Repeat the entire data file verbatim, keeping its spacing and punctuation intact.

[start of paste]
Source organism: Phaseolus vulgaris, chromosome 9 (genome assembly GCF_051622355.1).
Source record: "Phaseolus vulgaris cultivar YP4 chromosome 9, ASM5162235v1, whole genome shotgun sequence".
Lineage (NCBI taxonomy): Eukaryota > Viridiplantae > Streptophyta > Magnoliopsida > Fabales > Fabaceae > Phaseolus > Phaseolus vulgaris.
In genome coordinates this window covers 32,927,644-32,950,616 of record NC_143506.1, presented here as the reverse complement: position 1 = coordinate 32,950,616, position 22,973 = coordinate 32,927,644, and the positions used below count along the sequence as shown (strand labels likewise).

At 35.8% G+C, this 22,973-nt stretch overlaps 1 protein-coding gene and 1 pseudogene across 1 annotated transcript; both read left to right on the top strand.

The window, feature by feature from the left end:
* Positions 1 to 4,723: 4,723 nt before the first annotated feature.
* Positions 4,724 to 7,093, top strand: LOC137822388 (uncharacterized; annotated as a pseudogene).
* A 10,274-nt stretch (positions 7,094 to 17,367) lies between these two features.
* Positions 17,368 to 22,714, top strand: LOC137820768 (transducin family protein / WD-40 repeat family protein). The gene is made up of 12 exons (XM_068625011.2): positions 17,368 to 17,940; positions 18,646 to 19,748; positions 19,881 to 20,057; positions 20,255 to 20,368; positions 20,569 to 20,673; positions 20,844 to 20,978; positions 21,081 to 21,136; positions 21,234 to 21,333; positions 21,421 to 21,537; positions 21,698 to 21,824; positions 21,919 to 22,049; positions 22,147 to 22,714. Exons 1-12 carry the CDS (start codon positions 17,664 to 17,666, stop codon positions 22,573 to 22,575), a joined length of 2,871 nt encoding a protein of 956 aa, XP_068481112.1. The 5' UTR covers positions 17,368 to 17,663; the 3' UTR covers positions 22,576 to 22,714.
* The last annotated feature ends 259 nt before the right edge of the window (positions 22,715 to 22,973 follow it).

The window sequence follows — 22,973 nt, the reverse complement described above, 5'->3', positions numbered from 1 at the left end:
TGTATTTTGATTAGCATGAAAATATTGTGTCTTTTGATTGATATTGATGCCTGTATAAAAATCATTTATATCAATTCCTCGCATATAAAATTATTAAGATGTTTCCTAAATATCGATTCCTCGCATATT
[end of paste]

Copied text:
Source organism: Phaseolus vulgaris, chromosome 9 (genome assembly GCF_051622355.1).
Source record: "Phaseolus vulgaris cultivar YP4 chromosome 9, ASM5162235v1, whole genome shotgun sequence".
Lineage (NCBI taxonomy): Eukaryota > Viridiplantae > Streptophyta > Magnoliopsida > Fabales > Fabaceae > Phaseolus > Phaseolus vulgaris.
In genome coordinates this window covers 32,927,644-32,950,616 of record NC_143506.1, presented here as the reverse complement: position 1 = coordinate 32,950,616, position 22,973 = coordinate 32,927,644, and the positions used below count along the sequence as shown (strand labels likewise).

At 35.8% G+C, this 22,973-nt stretch overlaps 1 protein-coding gene and 1 pseudogene across 1 annotated transcript; both read left to right on the top strand.

The window, feature by feature from the left end:
* Positions 1 to 4,723: 4,723 nt before the first annotated feature.
* Positions 4,724 to 7,093, top strand: LOC137822388 (uncharacterized; annotated as a pseudogene).
* A 10,274-nt stretch (positions 7,094 to 17,367) lies between these two features.
* Positions 17,368 to 22,714, top strand: LOC137820768 (transducin family protein / WD-40 repeat family protein). The gene is made up of 12 exons (XM_068625011.2): positions 17,368 to 17,940; positions 18,646 to 19,748; positions 19,881 to 20,057; positions 20,255 to 20,368; positions 20,569 to 20,673; positions 20,844 to 20,978; positions 21,081 to 21,136; positions 21,234 to 21,333; positions 21,421 to 21,537; positions 21,698 to 21,824; positions 21,919 to 22,049; positions 22,147 to 22,714. Exons 1-12 carry the CDS (start codon positions 17,664 to 17,666, stop codon positions 22,573 to 22,575), a joined length of 2,871 nt encoding a protein of 956 aa, XP_068481112.1. The 5' UTR covers positions 17,368 to 17,663; the 3' UTR covers positions 22,576 to 22,714.
* The last annotated feature ends 259 nt before the right edge of the window (positions 22,715 to 22,973 follow it).

The window sequence follows — 22,973 nt, the reverse complement described above, 5'->3', positions numbered from 1 at the left end:
TGTATTTTGATTAGCATGAAAATATTGTGTCTTTTGATTGATATTGATGCCTGTATAAAAATCATTTATATCAATTCCTCGCATATAAAATTATTAAGATGTTTCCTAAATATCGATTCCTCGCATATT